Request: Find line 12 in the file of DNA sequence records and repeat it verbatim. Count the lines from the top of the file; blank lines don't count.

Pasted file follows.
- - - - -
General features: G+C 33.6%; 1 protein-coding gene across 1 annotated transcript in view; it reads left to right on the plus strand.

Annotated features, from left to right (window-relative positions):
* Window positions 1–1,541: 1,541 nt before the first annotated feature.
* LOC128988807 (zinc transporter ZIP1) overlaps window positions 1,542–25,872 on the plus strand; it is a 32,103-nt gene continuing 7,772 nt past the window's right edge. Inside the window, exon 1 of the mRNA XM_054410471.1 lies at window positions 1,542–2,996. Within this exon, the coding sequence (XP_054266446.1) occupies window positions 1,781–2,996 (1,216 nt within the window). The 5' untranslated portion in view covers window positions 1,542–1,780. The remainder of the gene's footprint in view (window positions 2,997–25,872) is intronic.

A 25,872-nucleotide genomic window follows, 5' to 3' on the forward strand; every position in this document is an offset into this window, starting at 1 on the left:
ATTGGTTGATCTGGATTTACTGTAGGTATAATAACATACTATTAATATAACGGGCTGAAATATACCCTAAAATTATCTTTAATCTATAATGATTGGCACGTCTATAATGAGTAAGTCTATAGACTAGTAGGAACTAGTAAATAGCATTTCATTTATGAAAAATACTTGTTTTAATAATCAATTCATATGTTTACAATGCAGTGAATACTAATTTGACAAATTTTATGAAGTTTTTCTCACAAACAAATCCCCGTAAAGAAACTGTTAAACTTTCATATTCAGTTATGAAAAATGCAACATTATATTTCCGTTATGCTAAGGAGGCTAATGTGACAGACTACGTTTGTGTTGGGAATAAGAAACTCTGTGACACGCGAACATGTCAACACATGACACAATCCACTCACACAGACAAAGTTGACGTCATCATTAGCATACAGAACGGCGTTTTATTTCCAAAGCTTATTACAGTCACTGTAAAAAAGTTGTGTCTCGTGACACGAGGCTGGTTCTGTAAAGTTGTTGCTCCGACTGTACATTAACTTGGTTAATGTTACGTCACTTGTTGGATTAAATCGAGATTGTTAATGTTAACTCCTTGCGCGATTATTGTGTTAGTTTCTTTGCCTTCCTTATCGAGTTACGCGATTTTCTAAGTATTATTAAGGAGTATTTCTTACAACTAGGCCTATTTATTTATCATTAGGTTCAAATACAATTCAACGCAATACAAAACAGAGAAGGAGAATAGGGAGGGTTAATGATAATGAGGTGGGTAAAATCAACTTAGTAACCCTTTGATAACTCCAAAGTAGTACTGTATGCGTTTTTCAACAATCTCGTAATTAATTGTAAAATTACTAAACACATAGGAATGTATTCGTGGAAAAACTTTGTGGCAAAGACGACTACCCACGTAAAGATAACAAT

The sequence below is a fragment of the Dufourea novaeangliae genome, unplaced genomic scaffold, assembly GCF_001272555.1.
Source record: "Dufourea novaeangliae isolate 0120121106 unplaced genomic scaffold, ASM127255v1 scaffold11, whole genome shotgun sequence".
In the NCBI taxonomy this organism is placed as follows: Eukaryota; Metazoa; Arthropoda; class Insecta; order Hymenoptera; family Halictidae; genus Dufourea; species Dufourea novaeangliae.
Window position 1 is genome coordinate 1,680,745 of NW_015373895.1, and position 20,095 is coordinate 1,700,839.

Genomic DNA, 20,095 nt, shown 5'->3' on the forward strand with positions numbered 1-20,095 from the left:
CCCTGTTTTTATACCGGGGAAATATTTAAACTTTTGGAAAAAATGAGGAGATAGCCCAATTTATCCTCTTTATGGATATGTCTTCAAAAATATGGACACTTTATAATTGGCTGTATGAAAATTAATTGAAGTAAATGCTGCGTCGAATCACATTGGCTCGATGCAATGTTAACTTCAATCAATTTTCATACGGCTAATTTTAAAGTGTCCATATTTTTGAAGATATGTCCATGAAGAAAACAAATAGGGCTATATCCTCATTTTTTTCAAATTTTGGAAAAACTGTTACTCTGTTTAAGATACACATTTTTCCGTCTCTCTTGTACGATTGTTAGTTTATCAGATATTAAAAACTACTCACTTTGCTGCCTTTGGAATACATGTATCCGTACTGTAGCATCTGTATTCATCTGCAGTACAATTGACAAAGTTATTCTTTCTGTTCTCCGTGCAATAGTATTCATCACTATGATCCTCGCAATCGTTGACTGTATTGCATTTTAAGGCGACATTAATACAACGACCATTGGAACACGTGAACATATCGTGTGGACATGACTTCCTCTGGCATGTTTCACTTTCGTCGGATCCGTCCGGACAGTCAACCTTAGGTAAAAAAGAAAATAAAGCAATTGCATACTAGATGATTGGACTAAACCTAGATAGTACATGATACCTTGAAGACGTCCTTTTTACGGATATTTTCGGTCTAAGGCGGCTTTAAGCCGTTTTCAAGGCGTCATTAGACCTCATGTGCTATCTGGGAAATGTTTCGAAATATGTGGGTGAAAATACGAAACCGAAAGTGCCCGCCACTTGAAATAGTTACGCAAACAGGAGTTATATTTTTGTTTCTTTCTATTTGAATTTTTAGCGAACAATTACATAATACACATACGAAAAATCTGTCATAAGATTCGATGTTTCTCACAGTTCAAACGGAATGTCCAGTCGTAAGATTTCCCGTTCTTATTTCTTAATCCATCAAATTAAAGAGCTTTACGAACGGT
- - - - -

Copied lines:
CCCTGTTTTTATACCGGGGAAATATTTAAACTTTTGGAAAAAATGAGGAGATAGCCCAATTTATCCTCTTTATGGATATGTCTTCAAAAATATGGACACTTTATAATTGGCTGTATGAAAATTAATTGAAGTAAATGCTGCGTCGAATCACATTGGCTCGATGCAATGTTAACTTCAATCAATTTTCATACGGCTAATTTTAAAGTGTCCATATTTTTGAAGATATGTCCATGAAGAAAACAAATAGGGCTATATCCTCATTTTTTTCAAATTTTGGAAAAACTGTTACTCTGTTTAAGATACACATTTTTCCGTCTCTCTTGTACGATTGTTAGTTTATCAGATATTAAAAACTACTCACTTTGCTGCCTTTGGAATACATGTATCCGTACTGTAGCATCTGTATTCATCTGCAGTACAATTGACAAAGTTATTCTTTCTGTTCTCCGTGCAATAGTATTCATCACTATGATCCTCGCAATCGTTGACTGTATTGCATTTTAAGGCGACATTAATACAACGACCATTGGAACACGTGAACATATCGTGTGGACATGACTTCCTCTGGCATGTTTCACTTTCGTCGGATCCGTCCGGACAGTCAACCTTAGGTAAAAAAGAAAATAAAGCAATTGCATACTAGATGATTGGACTAAACCTAGATAGTACATGATACCTTGAAGACGTCCTTTTTACGGATATTTTCGGTCTAAGGCGGCTTTAAGCCGTTTTCAAGGCGTCATTAGACCTCATGTGCTATCTGGGAAATGTTTCGAAATATGTGGGTGAAAATACGAAACCGAAAGTGCCCGCCACTTGAAATAGTTACGCAAACAGGAGTTATATTTTTGTTTCTTTCTATTTGAATTTTTAGCGAACAATTACATAATACACATACGAAAAATCTGTCATAAGATTCGATGTTTCTCACAGTTCAAACGGAATGTCCAGTCGTAAGATTTCCCGTTCTTATTTCTTAATCCATCAAATTAAAGAGCTTTACGAACGGT